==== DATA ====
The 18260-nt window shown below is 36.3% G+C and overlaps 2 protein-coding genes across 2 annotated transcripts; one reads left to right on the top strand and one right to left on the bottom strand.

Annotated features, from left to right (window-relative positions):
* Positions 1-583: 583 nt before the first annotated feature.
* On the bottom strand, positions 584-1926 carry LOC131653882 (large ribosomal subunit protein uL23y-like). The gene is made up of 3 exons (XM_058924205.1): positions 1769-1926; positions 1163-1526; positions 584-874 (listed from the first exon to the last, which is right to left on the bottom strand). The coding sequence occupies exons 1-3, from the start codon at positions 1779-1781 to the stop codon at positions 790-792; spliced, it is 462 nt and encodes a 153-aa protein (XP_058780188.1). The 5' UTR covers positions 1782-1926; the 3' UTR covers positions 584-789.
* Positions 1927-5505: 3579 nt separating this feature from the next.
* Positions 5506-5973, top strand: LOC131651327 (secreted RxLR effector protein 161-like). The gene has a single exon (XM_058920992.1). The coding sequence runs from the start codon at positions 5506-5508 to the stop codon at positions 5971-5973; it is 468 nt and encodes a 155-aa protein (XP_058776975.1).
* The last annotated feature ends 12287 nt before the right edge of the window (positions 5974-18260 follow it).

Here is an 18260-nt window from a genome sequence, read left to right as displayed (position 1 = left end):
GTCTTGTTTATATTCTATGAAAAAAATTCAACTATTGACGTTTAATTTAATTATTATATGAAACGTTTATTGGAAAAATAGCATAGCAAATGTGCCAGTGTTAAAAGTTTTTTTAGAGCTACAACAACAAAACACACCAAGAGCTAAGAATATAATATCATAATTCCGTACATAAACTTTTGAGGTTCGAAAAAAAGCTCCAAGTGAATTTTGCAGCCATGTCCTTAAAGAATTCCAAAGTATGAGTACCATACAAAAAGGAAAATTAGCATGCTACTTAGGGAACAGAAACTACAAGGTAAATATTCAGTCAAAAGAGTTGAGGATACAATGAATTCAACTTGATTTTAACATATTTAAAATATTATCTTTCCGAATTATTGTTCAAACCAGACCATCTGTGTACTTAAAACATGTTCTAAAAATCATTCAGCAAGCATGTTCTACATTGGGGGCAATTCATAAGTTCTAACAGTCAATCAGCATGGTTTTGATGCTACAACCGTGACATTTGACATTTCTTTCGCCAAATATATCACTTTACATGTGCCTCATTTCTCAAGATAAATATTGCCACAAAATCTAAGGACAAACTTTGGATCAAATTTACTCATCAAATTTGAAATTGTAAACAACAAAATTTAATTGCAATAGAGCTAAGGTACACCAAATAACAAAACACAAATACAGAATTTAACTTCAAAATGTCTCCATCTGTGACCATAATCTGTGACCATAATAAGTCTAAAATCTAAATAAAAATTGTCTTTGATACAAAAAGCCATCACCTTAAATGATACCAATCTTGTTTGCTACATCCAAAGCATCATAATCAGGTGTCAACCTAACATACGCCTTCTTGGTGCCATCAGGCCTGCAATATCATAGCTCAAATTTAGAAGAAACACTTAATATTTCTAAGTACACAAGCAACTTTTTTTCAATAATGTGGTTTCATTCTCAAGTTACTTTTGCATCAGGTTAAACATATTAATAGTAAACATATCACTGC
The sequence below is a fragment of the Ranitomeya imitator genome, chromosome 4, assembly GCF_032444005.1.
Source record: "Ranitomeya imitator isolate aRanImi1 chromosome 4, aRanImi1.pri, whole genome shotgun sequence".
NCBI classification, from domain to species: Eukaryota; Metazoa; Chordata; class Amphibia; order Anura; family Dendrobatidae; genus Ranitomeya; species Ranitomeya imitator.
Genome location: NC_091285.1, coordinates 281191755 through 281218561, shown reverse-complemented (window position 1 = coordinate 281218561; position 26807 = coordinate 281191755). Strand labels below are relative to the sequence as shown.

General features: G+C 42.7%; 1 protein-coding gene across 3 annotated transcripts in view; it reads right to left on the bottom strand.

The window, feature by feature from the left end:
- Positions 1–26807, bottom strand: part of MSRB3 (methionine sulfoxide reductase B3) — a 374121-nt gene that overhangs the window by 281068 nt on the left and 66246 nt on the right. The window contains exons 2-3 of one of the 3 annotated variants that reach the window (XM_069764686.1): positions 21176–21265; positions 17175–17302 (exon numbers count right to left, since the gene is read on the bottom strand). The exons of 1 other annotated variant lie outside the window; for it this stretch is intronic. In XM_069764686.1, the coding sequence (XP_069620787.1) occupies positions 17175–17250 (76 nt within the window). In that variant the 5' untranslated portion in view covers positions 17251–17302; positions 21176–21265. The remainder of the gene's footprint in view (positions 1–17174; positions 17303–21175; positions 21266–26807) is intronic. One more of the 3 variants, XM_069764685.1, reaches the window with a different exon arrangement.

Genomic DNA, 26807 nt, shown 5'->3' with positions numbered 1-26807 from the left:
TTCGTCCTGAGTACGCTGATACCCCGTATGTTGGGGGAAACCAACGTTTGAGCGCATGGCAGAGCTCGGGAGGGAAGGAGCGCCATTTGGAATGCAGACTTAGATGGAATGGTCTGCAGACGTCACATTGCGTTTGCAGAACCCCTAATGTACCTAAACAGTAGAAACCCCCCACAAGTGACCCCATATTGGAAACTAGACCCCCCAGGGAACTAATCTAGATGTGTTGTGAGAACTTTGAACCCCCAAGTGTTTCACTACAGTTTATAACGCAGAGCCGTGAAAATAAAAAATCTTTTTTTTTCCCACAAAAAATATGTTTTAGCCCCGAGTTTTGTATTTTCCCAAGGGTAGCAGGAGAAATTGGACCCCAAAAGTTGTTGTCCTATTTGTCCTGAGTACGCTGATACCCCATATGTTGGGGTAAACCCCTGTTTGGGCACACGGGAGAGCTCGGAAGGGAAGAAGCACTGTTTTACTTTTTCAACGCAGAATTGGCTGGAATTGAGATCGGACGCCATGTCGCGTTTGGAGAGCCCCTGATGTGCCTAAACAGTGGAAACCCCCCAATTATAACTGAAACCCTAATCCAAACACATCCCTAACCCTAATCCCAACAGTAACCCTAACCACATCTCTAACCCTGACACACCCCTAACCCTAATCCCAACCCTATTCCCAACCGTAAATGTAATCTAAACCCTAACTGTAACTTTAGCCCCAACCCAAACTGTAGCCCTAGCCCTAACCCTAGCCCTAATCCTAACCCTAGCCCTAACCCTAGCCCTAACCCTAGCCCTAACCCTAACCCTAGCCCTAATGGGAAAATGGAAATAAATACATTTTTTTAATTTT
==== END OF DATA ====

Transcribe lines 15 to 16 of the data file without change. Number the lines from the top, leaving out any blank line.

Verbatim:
The window, feature by feature from the left end:
- Positions 1–26807, bottom strand: part of MSRB3 (methionine sulfoxide reductase B3) — a 374121-nt gene that overhangs the window by 281068 nt on the left and 66246 nt on the right. The window contains exons 2-3 of one of the 3 annotated variants that reach the window (XM_069764686.1): positions 21176–21265; positions 17175–17302 (exon numbers count right to left, since the gene is read on the bottom strand). The exons of 1 other annotated variant lie outside the window; for it this stretch is intronic. In XM_069764686.1, the coding sequence (XP_069620787.1) occupies positions 17175–17250 (76 nt within the window). In that variant the 5' untranslated portion in view covers positions 17251–17302; positions 21176–21265. The remainder of the gene's footprint in view (positions 1–17174; positions 17303–21175; positions 21266–26807) is intronic. One more of the 3 variants, XM_069764685.1, reaches the window with a different exon arrangement.